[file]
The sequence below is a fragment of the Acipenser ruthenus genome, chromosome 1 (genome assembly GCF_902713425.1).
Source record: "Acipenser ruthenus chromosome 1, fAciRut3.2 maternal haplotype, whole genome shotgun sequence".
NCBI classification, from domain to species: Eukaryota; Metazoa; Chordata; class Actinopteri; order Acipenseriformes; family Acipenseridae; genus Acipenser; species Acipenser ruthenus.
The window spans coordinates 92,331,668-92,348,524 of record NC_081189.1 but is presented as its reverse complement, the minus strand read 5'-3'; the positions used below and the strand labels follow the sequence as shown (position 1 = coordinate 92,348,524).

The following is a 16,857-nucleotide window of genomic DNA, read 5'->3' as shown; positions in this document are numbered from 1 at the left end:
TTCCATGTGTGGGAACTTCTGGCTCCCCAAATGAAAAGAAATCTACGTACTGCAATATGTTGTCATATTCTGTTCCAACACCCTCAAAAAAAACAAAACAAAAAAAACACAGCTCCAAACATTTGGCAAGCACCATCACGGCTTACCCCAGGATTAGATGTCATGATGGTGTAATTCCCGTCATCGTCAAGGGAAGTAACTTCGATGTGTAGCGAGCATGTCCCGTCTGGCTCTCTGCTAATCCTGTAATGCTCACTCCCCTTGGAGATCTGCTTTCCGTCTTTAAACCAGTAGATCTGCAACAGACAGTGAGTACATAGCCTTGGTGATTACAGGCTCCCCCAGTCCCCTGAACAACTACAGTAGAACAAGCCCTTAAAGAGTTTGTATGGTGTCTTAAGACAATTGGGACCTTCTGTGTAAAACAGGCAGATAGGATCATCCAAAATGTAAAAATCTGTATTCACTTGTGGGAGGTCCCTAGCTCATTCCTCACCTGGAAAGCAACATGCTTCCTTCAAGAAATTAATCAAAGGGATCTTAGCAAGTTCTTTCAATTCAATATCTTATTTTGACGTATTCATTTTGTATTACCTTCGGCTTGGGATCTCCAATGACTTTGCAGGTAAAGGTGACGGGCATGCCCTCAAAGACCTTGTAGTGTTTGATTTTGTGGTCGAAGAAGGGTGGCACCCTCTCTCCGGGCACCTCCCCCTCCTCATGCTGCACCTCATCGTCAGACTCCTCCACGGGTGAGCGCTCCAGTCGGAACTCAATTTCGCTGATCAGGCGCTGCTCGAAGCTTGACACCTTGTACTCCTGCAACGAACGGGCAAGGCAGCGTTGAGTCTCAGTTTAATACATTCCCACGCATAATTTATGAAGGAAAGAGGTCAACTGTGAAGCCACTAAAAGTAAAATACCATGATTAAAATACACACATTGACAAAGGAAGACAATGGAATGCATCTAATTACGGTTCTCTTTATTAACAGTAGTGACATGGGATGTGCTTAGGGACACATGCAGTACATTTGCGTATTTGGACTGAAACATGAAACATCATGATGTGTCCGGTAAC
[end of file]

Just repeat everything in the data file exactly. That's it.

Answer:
The sequence below is a fragment of the Acipenser ruthenus genome, chromosome 1 (genome assembly GCF_902713425.1).
Source record: "Acipenser ruthenus chromosome 1, fAciRut3.2 maternal haplotype, whole genome shotgun sequence".
NCBI classification, from domain to species: Eukaryota; Metazoa; Chordata; class Actinopteri; order Acipenseriformes; family Acipenseridae; genus Acipenser; species Acipenser ruthenus.
The window spans coordinates 92,331,668-92,348,524 of record NC_081189.1 but is presented as its reverse complement, the minus strand read 5'-3'; the positions used below and the strand labels follow the sequence as shown (position 1 = coordinate 92,348,524).

The following is a 16,857-nucleotide window of genomic DNA, read 5'->3' as shown; positions in this document are numbered from 1 at the left end:
TTCCATGTGTGGGAACTTCTGGCTCCCCAAATGAAAAGAAATCTACGTACTGCAATATGTTGTCATATTCTGTTCCAACACCCTCAAAAAAAACAAAACAAAAAAAACACAGCTCCAAACATTTGGCAAGCACCATCACGGCTTACCCCAGGATTAGATGTCATGATGGTGTAATTCCCGTCATCGTCAAGGGAAGTAACTTCGATGTGTAGCGAGCATGTCCCGTCTGGCTCTCTGCTAATCCTGTAATGCTCACTCCCCTTGGAGATCTGCTTTCCGTCTTTAAACCAGTAGATCTGCAACAGACAGTGAGTACATAGCCTTGGTGATTACAGGCTCCCCCAGTCCCCTGAACAACTACAGTAGAACAAGCCCTTAAAGAGTTTGTATGGTGTCTTAAGACAATTGGGACCTTCTGTGTAAAACAGGCAGATAGGATCATCCAAAATGTAAAAATCTGTATTCACTTGTGGGAGGTCCCTAGCTCATTCCTCACCTGGAAAGCAACATGCTTCCTTCAAGAAATTAATCAAAGGGATCTTAGCAAGTTCTTTCAATTCAATATCTTATTTTGACGTATTCATTTTGTATTACCTTCGGCTTGGGATCTCCAATGACTTTGCAGGTAAAGGTGACGGGCATGCCCTCAAAGACCTTGTAGTGTTTGATTTTGTGGTCGAAGAAGGGTGGCACCCTCTCTCCGGGCACCTCCCCCTCCTCATGCTGCACCTCATCGTCAGACTCCTCCACGGGTGAGCGCTCCAGTCGGAACTCAATTTCGCTGATCAGGCGCTGCTCGAAGCTTGACACCTTGTACTCCTGCAACGAACGGGCAAGGCAGCGTTGAGTCTCAGTTTAATACATTCCCACGCATAATTTATGAAGGAAAGAGGTCAACTGTGAAGCCACTAAAAGTAAAATACCATGATTAAAATACACACATTGACAAAGGAAGACAATGGAATGCATCTAATTACGGTTCTCTTTATTAACAGTAGTGACATGGGATGTGCTTAGGGACACATGCAGTACATTTGCGTATTTGGACTGAAACATGAAACATCATGATGTGTCCGGTAAC